A recent conversation among friends on Facebook got me thinking. Consider the original question:
How many articles of clothing (not including underwear, workout items, and pajamas) do you think you need? How many do you own? No condemnation…just a question.
Does the question make you squirm? Is your closet overflowing? Do you have more than one closet full of clothes?
Maybe clothes aren’t your thing. Maybe it’s jewelry. Or books. Or kitchen gadgets. Or collectible knick knacks. Or trips to the beach or the mountains.
The basic question remains the same: How much is enough?
The American Mindset
For years, the thinking around America has been some variation of I deserve it. Listen for it in these thoughts and marketing slogans:
- I work hard.
- I sacrifice so much.
- I’m worth it.
- I don’t go out drinking/ gambling/cheating/etc.
- I take care of my family.
- I can afford it.
While these statements may be true of you, they all avoid the real question I asked above. How much is enough?
The Minimalist Mindset
Several books hit the market over the last few years encouraging us to think differently. Minimally.
Full disclosure: I’ve not read any of the books, although one is on my To Read list. I have read posts by some of the authors, and I like much of what I’ve seen.
After all, having less reduces stress in a lot of ways. Owning less means:
- less financial concern about replacing broken or worn out items, or less worry about wasting money I put into buying items.
- less effort to keep things clean and orderly.
- less thought to put into what to wear, where to go, or what/who is getting neglected.
Jesus tells an interesting parable in Luke chapter 12.
Speaking to the people, he went on, “Take care! Protect yourself against the least bit of greed. Life is not defined by what you have, even when you have a lot.”
Then he told them this story: “The farm of a certain rich man produced a terrific crop. He talked to himself: ‘What can I do? My barn isn’t big enough for this harvest.’ Then he said, ‘Here’s what I’ll do: I’ll tear down my barns and build bigger ones. Then I’ll gather in all my grain and goods, and I’ll say to myself, Self, you’ve done well! You’ve got it made and can now retire. Take it easy and have the time of your life!’
“Just then God showed up and said, ‘Fool! Tonight you die. And your barnful of goods—who gets it?’
“That’s what happens when you fill your barn with Self and not with God.” ~Luke 12:15-21, The Message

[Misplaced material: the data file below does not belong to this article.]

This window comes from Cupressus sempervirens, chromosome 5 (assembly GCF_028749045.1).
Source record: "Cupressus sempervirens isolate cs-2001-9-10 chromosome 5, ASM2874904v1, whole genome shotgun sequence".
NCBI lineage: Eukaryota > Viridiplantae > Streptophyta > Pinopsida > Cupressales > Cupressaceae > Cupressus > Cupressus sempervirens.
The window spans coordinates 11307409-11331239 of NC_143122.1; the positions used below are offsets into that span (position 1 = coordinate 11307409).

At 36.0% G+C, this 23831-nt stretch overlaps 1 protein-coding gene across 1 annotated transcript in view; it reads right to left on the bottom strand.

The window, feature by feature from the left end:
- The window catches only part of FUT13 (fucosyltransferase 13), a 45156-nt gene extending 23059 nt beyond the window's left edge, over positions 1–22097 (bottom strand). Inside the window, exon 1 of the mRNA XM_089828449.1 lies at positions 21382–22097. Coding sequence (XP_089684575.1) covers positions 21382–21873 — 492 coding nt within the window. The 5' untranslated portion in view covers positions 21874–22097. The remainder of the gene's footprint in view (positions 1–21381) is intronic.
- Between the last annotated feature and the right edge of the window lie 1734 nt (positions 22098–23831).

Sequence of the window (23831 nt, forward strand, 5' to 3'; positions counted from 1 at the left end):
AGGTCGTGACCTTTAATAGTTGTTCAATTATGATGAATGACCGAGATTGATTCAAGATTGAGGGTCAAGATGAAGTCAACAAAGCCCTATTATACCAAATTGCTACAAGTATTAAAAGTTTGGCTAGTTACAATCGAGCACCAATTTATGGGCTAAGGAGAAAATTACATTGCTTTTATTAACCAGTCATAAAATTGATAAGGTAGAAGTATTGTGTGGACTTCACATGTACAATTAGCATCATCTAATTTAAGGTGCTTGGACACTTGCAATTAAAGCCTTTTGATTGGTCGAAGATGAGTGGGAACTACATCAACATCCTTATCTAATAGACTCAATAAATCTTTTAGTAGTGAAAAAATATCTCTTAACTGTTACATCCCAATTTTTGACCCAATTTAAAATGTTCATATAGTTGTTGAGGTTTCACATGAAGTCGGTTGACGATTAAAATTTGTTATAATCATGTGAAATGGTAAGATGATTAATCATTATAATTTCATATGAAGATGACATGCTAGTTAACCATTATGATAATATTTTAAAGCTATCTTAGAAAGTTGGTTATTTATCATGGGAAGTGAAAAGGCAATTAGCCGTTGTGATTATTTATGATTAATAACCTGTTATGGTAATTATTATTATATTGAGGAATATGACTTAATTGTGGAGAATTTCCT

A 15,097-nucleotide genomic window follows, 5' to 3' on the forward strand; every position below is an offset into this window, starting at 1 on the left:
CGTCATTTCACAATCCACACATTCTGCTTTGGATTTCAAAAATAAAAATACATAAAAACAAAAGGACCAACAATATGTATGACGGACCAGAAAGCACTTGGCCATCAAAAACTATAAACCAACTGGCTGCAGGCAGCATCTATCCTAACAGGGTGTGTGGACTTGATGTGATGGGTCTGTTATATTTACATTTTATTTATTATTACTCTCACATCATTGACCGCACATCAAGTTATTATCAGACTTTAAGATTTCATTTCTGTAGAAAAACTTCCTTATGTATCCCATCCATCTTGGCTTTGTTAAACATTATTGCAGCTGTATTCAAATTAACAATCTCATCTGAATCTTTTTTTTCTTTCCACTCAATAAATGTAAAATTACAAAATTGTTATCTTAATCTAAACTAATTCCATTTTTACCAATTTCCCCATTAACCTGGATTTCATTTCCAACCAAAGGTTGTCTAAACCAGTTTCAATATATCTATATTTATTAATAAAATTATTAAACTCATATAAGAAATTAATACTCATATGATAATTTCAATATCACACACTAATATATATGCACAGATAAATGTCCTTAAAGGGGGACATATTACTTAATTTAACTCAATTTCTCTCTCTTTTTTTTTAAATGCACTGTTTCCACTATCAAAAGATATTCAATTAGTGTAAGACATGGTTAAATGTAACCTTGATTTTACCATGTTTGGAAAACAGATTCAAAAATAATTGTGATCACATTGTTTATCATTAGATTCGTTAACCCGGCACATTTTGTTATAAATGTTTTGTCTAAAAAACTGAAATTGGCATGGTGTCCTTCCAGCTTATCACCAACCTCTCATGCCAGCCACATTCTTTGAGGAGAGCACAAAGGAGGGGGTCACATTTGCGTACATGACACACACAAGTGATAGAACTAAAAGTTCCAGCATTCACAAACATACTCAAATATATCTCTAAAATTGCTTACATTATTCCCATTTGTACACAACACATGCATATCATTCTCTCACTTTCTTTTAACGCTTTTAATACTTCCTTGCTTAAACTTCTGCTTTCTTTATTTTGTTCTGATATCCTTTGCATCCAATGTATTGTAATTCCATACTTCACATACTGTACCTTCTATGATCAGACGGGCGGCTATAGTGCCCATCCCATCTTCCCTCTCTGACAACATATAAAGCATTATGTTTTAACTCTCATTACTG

In this story, Jesus reminds us that our attitude about stuff is intimately tied to our priorities. How much we accumulate and what we are willing to do with it indicates our true heart toward God and His priorities.
While owning less is attractive to me, I don’t believe we all need to sell everything we have and live in stark barrenness. God wants to bless us with good things—even material things.
After looking at the way things are on this earth, here’s what I’ve decided is the best way to live: Take care of yourself, have a good time, and make the most of whatever job you have for as long as God gives you life. And that’s about it. That’s the human lot. Yes, we should make the most of what God gives, both the bounty and the capacity to enjoy it, accepting what’s given and delighting in the work. It’s God’s gift! God deals out joy in the present, the now. ~Ecclesiastes 5:18-19, The Message
But we must watch our attitude so that the stuff doesn’t begin to own us.
How Much is Enough?
Here are some questions to consider:
- Does walking into any room or closet or drawer of your house cause you stress—not from the memories associated with it but from the thought of decluttering or organizing it?
- If someone wanted to borrow a book or kitchen gadget, could you let them walk out the door with it?
- What if a three-year-old walked into your room of beloved breakables? How much would this panic you? What if this child broke something?
- Could you cancel your next trip out of town so you could minister to someone in your church?
Let’s be clear. I’m not suggesting that you hand over a $250 appliance to someone you know is irresponsible, or loan out your favorite autographed book to a lady you just met. You shouldn’t prove your Christianity by never taking time for yourself or by only buying the cheapest options available to you. That’s not true Christianity.
But stuff should be a blessing. Not a stressor.
So, how much is enough?